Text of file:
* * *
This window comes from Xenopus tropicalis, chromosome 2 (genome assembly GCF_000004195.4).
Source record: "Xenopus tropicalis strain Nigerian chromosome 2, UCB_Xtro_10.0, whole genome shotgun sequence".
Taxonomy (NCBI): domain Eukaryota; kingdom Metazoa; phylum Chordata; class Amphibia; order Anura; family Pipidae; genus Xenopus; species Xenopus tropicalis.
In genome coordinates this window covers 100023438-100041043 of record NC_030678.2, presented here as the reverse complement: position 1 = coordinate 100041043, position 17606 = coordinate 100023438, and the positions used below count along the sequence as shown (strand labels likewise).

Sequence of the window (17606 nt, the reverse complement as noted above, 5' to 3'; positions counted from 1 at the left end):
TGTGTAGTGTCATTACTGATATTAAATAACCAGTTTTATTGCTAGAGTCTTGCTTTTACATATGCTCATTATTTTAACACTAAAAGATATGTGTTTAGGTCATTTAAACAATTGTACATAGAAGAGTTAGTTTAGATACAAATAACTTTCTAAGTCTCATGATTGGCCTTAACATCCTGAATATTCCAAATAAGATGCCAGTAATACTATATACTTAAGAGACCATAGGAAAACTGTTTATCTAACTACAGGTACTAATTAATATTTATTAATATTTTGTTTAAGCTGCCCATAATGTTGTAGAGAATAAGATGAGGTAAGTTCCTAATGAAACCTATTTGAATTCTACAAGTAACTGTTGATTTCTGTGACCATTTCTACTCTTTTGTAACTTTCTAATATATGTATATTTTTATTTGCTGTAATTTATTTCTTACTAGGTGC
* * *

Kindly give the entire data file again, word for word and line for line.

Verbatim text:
This window comes from Xenopus tropicalis, chromosome 2 (genome assembly GCF_000004195.4).
Source record: "Xenopus tropicalis strain Nigerian chromosome 2, UCB_Xtro_10.0, whole genome shotgun sequence".
Taxonomy (NCBI): domain Eukaryota; kingdom Metazoa; phylum Chordata; class Amphibia; order Anura; family Pipidae; genus Xenopus; species Xenopus tropicalis.
In genome coordinates this window covers 100023438-100041043 of record NC_030678.2, presented here as the reverse complement: position 1 = coordinate 100041043, position 17606 = coordinate 100023438, and the positions used below count along the sequence as shown (strand labels likewise).

Sequence of the window (17606 nt, the reverse complement as noted above, 5' to 3'; positions counted from 1 at the left end):
TGTGTAGTGTCATTACTGATATTAAATAACCAGTTTTATTGCTAGAGTCTTGCTTTTACATATGCTCATTATTTTAACACTAAAAGATATGTGTTTAGGTCATTTAAACAATTGTACATAGAAGAGTTAGTTTAGATACAAATAACTTTCTAAGTCTCATGATTGGCCTTAACATCCTGAATATTCCAAATAAGATGCCAGTAATACTATATACTTAAGAGACCATAGGAAAACTGTTTATCTAACTACAGGTACTAATTAATATTTATTAATATTTTGTTTAAGCTGCCCATAATGTTGTAGAGAATAAGATGAGGTAAGTTCCTAATGAAACCTATTTGAATTCTACAAGTAACTGTTGATTTCTGTGACCATTTCTACTCTTTTGTAACTTTCTAATATATGTATATTTTTATTTGCTGTAATTTATTTCTTACTAGGTGC